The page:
This touching relationship drama shines its spotlight on the story of two troubled souls whose ‘odd couple’ friendship helps them get through life.
For raised by a mother who refuses to shed any light on the identity of the father who abandoned her son and with a fiancée eager for that all important engagement ring, forever pensive Nate enlists in the US Marines, only to discover the reality of a basic armed forces wage. Picked up on his way to the local jewellers by an Uncle Sam with a difference, Nate finds himself the unwilling subject of an Amateur Military Men Exposed porno shoot, one that sees him promptly heading for the nearest exit, alongside gay runaway Andy who thereafter secures Nate’s help to fix his worn-out car, thereby enabling both to take a journey on life’s road together.
In short, this is a road movie with a difference. Only the difference is not a revealing insight into the US government’s controversial Don’t Ask, Don’t Tell policy, even if those four words are to be found in the publicity for this feature. Rather this is a film about responsibility, life’s goals and if any fatherhood, given Andy is the often absent father of a young child, courtesy of a night of sexual confusion. Yet it is Nate’s own confusion that dominates throughout; unsure of who his real father is, where he’s going in life, let alone if a career in the Marine Corps or a life AWOL is for him. Oh then there’s his sexuality, being more than willing to share the same bed in more ways than one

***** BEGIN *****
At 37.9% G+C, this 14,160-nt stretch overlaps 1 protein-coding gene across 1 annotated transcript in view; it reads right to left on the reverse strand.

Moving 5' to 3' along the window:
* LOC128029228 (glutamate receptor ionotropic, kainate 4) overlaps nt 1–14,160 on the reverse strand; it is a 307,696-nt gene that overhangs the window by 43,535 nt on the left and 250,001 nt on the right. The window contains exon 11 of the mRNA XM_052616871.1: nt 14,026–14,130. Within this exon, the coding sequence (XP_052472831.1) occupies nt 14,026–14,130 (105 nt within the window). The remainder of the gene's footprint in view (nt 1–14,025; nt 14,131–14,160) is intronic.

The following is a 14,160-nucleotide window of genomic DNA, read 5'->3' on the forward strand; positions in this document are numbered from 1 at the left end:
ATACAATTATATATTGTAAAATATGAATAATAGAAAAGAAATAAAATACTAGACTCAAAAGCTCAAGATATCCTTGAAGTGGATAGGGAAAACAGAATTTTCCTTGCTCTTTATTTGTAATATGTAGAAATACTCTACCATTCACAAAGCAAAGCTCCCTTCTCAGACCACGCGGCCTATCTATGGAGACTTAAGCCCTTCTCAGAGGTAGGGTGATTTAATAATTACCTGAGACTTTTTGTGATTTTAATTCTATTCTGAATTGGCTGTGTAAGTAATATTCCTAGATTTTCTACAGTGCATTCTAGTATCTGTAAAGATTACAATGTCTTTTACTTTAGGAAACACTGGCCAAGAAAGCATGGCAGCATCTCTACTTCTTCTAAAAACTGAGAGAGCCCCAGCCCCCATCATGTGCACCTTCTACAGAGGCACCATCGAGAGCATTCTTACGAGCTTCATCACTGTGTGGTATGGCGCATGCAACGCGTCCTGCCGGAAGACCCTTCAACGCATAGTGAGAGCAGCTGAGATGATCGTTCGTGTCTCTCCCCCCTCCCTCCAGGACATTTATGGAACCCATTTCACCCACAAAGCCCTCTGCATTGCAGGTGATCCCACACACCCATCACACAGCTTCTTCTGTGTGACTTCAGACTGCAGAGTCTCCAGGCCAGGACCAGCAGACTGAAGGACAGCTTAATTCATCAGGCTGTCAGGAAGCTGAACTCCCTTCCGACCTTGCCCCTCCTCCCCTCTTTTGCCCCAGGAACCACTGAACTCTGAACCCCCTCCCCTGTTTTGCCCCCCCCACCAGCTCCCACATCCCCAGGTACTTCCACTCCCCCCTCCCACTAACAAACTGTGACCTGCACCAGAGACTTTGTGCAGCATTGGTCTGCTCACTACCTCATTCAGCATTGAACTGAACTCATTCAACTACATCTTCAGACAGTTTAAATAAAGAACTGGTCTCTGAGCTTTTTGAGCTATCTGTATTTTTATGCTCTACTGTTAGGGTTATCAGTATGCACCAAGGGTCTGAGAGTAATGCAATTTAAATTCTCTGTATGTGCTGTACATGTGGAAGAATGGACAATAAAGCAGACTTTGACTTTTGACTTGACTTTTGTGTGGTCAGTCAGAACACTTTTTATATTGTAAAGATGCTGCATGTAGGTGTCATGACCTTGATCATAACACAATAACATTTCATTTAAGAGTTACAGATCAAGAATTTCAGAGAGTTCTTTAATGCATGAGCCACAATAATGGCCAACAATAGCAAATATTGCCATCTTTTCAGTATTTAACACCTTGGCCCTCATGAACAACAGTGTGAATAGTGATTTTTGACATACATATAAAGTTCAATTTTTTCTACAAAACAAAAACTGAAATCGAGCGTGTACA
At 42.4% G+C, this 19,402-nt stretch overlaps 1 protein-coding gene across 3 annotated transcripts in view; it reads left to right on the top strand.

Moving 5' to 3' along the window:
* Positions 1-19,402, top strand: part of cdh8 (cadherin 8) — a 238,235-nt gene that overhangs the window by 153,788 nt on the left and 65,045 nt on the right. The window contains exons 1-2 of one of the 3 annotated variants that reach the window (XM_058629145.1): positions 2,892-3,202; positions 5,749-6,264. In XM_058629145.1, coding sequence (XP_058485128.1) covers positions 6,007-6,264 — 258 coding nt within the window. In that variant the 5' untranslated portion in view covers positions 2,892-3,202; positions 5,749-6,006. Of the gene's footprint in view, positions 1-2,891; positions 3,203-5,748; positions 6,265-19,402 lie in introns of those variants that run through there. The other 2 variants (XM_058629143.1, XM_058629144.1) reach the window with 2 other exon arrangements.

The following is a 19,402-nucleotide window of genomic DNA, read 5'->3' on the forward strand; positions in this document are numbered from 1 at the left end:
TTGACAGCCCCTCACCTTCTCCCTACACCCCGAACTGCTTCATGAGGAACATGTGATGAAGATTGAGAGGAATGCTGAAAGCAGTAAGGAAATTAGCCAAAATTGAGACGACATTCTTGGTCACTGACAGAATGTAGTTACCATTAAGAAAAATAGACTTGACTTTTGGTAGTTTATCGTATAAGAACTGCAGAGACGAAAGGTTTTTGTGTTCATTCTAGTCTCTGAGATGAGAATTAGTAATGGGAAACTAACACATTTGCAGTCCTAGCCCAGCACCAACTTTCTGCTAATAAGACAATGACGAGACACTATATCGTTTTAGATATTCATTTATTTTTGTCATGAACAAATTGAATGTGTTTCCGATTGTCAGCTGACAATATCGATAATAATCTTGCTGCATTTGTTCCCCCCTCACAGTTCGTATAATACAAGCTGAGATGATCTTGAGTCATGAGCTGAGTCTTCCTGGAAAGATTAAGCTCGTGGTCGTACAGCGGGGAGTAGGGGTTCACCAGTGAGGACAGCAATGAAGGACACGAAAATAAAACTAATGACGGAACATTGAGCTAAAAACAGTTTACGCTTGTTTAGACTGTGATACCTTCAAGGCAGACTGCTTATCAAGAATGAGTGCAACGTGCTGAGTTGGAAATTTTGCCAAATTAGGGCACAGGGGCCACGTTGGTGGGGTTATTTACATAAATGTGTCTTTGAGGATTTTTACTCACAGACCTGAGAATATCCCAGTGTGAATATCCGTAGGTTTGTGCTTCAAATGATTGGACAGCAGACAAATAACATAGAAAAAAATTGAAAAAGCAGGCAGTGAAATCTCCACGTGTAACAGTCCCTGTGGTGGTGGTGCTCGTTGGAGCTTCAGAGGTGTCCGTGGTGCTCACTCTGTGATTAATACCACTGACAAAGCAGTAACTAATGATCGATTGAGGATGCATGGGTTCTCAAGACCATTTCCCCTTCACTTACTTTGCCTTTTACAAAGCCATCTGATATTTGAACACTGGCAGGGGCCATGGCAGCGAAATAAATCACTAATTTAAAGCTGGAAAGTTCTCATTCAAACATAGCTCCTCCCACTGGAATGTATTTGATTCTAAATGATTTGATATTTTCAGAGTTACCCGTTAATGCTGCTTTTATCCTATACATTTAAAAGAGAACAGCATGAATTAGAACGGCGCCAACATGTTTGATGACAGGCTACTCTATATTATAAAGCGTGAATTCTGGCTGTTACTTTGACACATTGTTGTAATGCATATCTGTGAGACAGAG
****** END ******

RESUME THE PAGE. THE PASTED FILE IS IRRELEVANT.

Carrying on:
with Andy, whilst being officially straight to the outside world.
To that end, both Paul Preiss as Nate and Bart Fletcher as eyeliner clad goth Andy handle their opposing roles with considerable charm, whilst the supporting cast offer a mix of uneven and compelling work that realistically depicts the anxieties faced by those you leave behind, whatever your calling be.
Only and in knowing his target audience, Dietz hooks you in the opening reel with a West Hollywood styled party that comes complete with a couple of manly members on view, before the true narrative begins. It is one in which Andy’s unrequited love for a Marine turns into a surreal love making sequence that in many ways sums the whole film up, given a heart-rendering romance between the two central characters is not what this feature is about. For this is a work that ultimately concerns itself with two lost souls who help each other find their way in life. Only in doing so, it could have said so much about the US attitude to homosexuality within the ranks, but in the end preferred to concentrate on a story that ends as it began, with a clean slate. Need more be said?
Gay Visibility - Overt.
Nudity - a couple of manly members on view.
Overall - file under ... 3 stars.